K-12 teachers will learn the latest immigration data, how to work with immigrant students to achieve success, learning styles and motivations of immigrant students, and much more. There will also be a special walking “story tour” of Malden’s immigrant-owned businesses to hear the entrepreneurs’ journeys and see how immigrants are revitalizing neighborhoods.

Speakers include Dr. Marilynn Johnson of Boston College and author of The New Bostonians: How Immigrants Have Transformed the Metro Area Since the 1960s; Primary Source Program Director Dr. Susan Zeiger; Boston Public Schools Assistant Director of History and Social Studies Josue Sakata; Frances Bass, history teacher at Boston International Newcomers Academy, and The ILC Public Education Institute Program Specialist Denzil Mohammed.

For more information, contact Josue Sakata at jsakata@bostonpublicschools.org.

Leaders in education share strategies and lesson plans to empower immigrant students

 

A student from the film “Living Undocumented” shares her story as part of the module Empowering Immigrant Students and Dreamers.

Immigrant students are assets to classrooms, immigrant parents are very much interested in their children’s education, and schools need to actively engage with immigrants instead of only providing them with information.
These are some of the assertions made by the experts in the free, annual, online workshop Immigrant Student Success: Models and Tools for K-12 and Adult Educators, hosted by The Immigrant Learning Center, Inc. (ILC) Public Education Institute and the American Immigration Council on July 12 and 13, 2016. Participants from 35 states collaborated with education experts from across the country on lesson plans and strategies to create a culture of respect in classrooms, debunking myths, building relationships with immigrant parents and communities, and empowering U.S.- and foreign-born students alike.

This year’s free online workshop featured a record number of 13 esteemed presenters with expertise in K-12 education, adult education and workforce development: Federico Salas-Isnardi, Texas Center for the Advancement of Literacy and Learning; Claire Tesh and Sara Burnett, American Immigration Council; Dr. Usha Tummala-Narra, Boston College; Dr. Tatyana Kleyn, City College of New York; Eileen Kugler, Embrace Diverse Schools; Dana Brown, Malden High School; Julie Mann, Newcomers High School; Dr. Steve Burby, Brentwood School District; Dr. Andrea Honigsfeld, Molloy College; Alaísa Grudzinski, psychotherapist; Andrea Garcia-Fernandez, Year Up and a former undocumented student; and Denzil Mohammed, The ILC Public Education Institute.

Some of the main takeaways included:

  • Storytelling breaks stereotypes, makes “foreigners” human and real, and helps students relate with each other and be empowered/inspired.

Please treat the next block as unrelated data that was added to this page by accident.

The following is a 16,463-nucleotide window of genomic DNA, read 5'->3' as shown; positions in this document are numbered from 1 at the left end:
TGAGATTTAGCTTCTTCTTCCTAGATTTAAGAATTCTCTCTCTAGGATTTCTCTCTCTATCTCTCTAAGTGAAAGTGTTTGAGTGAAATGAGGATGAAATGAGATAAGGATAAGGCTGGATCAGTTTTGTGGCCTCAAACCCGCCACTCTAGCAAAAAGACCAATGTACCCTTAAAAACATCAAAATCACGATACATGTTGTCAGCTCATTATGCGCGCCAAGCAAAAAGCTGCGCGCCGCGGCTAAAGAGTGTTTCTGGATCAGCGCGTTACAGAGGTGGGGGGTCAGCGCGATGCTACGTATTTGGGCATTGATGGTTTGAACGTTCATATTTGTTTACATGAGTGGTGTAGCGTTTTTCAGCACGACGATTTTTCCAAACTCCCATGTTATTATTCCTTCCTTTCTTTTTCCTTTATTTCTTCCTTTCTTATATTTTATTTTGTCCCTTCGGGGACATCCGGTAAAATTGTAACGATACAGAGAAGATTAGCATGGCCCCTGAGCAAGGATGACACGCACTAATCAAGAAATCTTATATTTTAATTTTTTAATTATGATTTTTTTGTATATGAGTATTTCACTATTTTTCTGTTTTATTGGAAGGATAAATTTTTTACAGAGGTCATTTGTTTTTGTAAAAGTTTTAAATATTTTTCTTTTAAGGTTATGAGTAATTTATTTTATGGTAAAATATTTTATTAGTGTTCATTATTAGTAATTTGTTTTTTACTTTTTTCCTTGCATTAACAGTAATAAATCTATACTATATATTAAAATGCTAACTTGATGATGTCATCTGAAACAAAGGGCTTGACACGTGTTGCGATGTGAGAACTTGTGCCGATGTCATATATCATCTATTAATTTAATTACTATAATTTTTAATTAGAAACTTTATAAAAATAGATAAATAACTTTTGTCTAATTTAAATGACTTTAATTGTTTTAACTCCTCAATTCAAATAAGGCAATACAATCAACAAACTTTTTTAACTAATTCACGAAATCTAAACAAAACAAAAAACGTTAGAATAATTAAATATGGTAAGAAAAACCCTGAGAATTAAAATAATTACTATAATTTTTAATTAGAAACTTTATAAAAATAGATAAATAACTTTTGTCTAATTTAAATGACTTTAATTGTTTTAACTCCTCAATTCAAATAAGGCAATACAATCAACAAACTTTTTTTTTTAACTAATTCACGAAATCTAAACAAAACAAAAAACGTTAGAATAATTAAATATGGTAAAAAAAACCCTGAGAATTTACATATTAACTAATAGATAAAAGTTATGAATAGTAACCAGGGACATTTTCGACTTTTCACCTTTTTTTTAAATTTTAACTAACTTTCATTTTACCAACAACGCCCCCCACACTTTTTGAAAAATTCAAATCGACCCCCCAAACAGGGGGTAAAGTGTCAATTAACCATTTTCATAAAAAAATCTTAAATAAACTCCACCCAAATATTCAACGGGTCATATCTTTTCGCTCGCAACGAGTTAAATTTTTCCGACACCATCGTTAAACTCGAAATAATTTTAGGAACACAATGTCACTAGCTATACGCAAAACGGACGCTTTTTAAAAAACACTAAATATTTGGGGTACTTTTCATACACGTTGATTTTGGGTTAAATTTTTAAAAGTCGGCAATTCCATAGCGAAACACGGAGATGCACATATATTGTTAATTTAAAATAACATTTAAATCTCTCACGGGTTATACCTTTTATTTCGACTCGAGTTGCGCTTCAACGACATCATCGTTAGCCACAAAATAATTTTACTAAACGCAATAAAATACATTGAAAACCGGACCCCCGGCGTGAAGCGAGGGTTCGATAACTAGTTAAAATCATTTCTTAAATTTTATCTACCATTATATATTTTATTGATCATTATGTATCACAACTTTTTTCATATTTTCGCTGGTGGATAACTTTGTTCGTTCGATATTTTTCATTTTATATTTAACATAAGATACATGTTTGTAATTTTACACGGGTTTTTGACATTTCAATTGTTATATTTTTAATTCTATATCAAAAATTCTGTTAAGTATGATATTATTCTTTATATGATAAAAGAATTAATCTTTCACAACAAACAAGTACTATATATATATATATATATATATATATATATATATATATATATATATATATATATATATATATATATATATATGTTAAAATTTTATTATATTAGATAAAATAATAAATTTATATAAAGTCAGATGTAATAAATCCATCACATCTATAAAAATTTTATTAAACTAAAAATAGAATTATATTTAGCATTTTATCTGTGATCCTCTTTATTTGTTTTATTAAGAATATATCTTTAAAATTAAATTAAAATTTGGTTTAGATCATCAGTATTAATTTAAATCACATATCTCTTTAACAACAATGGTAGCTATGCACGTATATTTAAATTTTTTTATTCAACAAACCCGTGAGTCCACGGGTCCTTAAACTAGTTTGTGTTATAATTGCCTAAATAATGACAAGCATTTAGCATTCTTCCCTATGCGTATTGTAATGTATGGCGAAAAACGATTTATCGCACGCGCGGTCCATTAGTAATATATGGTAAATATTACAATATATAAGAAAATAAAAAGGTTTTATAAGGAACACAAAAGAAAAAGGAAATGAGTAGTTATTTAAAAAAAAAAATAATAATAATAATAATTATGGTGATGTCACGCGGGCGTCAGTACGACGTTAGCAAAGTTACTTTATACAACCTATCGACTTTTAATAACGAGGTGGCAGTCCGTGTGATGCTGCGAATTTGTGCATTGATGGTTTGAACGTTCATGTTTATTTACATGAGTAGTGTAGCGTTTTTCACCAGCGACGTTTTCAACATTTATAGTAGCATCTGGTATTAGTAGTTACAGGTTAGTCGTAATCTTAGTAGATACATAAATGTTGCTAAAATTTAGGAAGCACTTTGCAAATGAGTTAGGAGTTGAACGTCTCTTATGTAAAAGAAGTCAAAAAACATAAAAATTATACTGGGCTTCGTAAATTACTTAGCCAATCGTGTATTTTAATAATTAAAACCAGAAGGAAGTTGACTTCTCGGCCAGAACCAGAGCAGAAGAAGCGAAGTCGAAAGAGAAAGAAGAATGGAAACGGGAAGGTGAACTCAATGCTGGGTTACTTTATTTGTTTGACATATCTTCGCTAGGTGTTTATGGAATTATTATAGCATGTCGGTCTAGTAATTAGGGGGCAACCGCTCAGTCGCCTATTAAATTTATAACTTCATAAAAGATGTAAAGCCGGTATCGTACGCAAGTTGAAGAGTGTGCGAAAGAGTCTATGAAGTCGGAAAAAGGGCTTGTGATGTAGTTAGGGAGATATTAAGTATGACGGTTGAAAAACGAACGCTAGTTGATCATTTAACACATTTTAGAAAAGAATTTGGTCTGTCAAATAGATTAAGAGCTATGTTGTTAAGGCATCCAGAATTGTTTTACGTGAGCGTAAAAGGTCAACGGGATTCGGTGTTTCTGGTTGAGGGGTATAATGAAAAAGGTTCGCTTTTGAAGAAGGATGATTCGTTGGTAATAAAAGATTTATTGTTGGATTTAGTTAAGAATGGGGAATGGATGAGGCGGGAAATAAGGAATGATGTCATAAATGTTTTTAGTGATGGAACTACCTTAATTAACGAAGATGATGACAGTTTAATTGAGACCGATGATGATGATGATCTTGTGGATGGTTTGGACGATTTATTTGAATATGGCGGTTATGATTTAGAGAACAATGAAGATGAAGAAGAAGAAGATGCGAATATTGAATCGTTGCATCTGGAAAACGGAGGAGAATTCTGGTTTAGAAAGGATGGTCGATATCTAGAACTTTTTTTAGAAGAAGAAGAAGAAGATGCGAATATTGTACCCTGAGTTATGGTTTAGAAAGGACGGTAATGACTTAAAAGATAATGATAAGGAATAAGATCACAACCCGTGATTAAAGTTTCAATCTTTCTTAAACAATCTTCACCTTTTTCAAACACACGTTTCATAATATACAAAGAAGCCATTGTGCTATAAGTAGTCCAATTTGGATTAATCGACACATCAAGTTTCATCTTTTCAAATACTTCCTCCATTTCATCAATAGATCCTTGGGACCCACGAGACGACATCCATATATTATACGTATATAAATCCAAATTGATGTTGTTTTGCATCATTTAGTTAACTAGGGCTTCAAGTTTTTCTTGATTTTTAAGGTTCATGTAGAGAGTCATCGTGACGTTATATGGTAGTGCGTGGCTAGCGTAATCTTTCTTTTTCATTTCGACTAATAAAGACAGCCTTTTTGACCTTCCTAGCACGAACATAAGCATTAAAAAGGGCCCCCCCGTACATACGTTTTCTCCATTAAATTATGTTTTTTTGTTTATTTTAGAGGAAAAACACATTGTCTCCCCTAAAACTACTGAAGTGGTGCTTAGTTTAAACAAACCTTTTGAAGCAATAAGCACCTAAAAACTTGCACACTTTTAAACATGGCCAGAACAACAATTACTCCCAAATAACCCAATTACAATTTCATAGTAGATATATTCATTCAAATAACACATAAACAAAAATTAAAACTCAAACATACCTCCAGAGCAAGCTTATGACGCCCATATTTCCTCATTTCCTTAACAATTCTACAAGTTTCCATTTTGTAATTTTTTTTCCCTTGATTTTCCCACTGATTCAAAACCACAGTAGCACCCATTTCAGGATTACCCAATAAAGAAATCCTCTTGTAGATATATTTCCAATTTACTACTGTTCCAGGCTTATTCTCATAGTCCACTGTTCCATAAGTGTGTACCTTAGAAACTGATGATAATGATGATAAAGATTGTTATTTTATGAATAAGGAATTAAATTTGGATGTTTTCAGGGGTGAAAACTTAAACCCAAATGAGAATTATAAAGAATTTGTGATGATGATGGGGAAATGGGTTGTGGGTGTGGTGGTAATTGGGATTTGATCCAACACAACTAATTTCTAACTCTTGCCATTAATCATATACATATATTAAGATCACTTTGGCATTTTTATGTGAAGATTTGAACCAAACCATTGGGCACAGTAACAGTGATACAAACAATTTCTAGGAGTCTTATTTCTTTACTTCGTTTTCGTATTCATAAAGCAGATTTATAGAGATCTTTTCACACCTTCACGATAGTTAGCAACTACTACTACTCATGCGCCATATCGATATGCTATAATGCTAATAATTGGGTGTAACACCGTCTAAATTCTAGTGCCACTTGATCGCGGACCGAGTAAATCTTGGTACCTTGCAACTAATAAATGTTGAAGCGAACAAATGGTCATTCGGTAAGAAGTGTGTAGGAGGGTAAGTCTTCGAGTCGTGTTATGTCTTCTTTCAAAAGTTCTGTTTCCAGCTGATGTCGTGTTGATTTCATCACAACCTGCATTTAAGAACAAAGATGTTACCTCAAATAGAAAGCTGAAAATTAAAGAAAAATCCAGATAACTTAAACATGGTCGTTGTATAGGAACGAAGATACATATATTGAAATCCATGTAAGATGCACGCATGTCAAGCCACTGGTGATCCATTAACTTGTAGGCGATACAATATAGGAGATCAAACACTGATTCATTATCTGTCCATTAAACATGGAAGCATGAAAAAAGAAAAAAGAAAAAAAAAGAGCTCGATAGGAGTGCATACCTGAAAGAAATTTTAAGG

• Be aware of all the prejudices and biases you bring into the classroom as an educator, and then help your students realize their own. Make a safe space for honest and open discussion and a place to tell their stories.
  • Immigrant students often experience more negative psychological outcomes than American-born peers due to stress of migration, discrimination and other acculturative stress (e.g. intergenerational conflict)
  • Parents can be valuable partners in education. Reach out to them in places where they’re comfortable; don’t just have them come to you.
Live panel discussion featuring clockwise from top left, Dr. Tatyana Kleyn, Denzil Mohammed, Dana Brown, Eileen Kugler and Claire Tesh.

Live panel discussion featuring clockwise from top left, Dr. Tatyana Kleyn, Denzil Mohammed, Dana Brown, Eileen Kugler and Claire Tesh.

Learn more with recordings, presentations and other resources from the online workshop.
 
The ILC Public Education Institute hosts free webinars and online workshops throughout the year that bring immigration experts together to offer best practices to educators, immigrant-serving organizations and faith communities. To be notified of the dates of the next free webinar, sign up here.
 
 
 
 
 
 
 
 
 
 

New report details immigrants’ vital contributions to U.S. health care

I think the health care system in Boston would collapse without immigrants.
Jerry Rubin, Director, Jewish Vocational Services of Greater Boston

Immigrants are vital contributors to U.S. health care, particularly in the fields of medicine and medical science, long-term care and nursing. Immigrants in Health Care: Keeping Americans Healthy Through Care and Innovation is a new report published by The Immigrant Learning Center, Inc. (ILC) and the Institute for Immigration Research, a joint venture between George Mason University (GMU) and The ILC.